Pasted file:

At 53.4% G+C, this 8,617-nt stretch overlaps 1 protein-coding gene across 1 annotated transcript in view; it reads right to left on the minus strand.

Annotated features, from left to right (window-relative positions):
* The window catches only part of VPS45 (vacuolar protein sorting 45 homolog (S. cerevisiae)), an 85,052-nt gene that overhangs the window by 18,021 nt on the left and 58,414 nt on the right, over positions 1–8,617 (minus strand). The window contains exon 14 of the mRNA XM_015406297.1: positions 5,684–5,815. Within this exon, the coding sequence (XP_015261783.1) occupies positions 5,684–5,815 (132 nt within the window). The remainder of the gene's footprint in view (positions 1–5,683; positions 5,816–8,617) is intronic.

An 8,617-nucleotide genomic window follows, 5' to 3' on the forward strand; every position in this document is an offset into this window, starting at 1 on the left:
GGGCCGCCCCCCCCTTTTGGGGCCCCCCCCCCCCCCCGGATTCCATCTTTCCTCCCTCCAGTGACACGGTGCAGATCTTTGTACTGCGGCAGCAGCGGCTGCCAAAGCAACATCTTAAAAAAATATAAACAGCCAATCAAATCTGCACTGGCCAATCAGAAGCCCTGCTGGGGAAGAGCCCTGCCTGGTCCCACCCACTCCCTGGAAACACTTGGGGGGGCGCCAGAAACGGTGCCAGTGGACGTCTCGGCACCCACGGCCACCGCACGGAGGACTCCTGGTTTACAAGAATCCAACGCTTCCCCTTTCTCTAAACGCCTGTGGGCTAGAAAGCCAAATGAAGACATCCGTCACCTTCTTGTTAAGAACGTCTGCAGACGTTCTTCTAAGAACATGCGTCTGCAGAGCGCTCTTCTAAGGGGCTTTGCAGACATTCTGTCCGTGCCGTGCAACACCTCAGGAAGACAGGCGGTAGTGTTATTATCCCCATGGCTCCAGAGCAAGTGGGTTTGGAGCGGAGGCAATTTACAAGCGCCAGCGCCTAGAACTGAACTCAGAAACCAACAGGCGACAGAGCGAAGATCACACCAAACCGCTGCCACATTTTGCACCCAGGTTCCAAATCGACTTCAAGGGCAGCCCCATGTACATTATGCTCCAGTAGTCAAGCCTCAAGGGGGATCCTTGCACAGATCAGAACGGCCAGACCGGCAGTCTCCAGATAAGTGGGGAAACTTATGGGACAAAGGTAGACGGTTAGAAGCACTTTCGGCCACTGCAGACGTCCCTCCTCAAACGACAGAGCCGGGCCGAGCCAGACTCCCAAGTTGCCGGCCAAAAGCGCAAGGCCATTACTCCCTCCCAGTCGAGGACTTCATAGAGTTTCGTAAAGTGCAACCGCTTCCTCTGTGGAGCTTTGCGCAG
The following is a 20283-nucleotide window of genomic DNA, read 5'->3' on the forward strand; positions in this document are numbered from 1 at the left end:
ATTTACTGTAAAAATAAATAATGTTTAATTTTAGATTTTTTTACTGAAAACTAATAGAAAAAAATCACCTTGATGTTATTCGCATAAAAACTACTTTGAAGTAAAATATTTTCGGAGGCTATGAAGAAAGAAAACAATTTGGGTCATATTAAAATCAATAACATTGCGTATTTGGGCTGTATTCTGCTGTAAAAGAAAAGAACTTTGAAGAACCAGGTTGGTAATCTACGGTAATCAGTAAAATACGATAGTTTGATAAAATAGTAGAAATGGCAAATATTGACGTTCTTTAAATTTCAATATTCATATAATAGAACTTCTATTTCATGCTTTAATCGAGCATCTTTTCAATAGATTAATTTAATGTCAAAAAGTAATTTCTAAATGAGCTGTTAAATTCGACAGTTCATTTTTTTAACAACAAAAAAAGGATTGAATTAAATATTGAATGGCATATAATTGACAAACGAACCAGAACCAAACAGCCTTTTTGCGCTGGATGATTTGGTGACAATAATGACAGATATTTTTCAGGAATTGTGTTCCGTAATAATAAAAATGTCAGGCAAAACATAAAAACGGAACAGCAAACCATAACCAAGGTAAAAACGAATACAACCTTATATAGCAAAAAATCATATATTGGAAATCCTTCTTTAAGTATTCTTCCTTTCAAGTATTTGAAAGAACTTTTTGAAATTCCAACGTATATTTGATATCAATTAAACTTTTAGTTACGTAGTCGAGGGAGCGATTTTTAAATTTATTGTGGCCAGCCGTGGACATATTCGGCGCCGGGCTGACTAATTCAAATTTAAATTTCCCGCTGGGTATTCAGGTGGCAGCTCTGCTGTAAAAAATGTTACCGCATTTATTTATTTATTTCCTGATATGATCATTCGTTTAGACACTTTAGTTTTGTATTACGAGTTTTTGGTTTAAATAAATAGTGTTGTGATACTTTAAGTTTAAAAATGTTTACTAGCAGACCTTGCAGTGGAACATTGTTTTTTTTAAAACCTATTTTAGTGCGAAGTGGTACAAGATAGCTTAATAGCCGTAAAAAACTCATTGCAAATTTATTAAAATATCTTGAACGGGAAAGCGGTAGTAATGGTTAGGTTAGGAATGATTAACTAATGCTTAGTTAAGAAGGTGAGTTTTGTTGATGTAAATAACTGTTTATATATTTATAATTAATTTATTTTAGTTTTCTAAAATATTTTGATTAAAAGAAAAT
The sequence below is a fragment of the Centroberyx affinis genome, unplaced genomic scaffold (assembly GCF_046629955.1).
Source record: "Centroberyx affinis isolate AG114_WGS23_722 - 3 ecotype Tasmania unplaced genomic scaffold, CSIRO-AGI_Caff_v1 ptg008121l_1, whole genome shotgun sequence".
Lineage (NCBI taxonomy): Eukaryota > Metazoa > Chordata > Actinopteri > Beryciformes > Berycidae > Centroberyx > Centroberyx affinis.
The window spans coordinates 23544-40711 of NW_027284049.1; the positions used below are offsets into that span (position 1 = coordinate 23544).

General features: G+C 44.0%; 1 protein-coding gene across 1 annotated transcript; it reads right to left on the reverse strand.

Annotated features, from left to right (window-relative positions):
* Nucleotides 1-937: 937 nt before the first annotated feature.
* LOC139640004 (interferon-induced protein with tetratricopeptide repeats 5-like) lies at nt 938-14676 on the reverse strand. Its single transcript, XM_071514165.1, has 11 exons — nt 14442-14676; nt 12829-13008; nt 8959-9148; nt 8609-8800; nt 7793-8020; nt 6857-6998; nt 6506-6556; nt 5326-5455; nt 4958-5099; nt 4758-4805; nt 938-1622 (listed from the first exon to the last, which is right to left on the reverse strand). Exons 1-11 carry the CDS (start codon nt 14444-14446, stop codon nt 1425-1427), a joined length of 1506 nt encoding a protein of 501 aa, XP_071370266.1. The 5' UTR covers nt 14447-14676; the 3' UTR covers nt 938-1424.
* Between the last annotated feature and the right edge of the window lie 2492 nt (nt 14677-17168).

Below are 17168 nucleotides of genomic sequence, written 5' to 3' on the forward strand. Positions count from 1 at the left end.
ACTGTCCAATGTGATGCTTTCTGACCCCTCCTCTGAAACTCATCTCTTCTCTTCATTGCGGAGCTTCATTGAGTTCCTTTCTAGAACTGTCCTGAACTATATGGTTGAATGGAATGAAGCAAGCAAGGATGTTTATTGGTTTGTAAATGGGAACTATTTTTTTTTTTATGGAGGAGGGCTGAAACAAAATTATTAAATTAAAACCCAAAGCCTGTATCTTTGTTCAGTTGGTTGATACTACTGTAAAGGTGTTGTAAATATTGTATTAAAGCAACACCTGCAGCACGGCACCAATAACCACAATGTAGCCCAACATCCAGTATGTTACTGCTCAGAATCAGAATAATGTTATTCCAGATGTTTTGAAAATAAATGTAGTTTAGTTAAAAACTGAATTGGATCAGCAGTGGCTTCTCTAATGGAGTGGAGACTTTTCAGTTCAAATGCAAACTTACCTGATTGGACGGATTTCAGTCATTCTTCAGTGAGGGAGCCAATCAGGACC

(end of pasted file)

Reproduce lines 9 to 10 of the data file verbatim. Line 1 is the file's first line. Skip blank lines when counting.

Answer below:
Source record: "Centroberyx affinis isolate AG114_WGS23_722 - 3 ecotype Tasmania unplaced genomic scaffold, CSIRO-AGI_Caff_v1 ptg008121l_1, whole genome shotgun sequence".
Lineage (NCBI taxonomy): Eukaryota > Metazoa > Chordata > Actinopteri > Beryciformes > Berycidae > Centroberyx > Centroberyx affinis.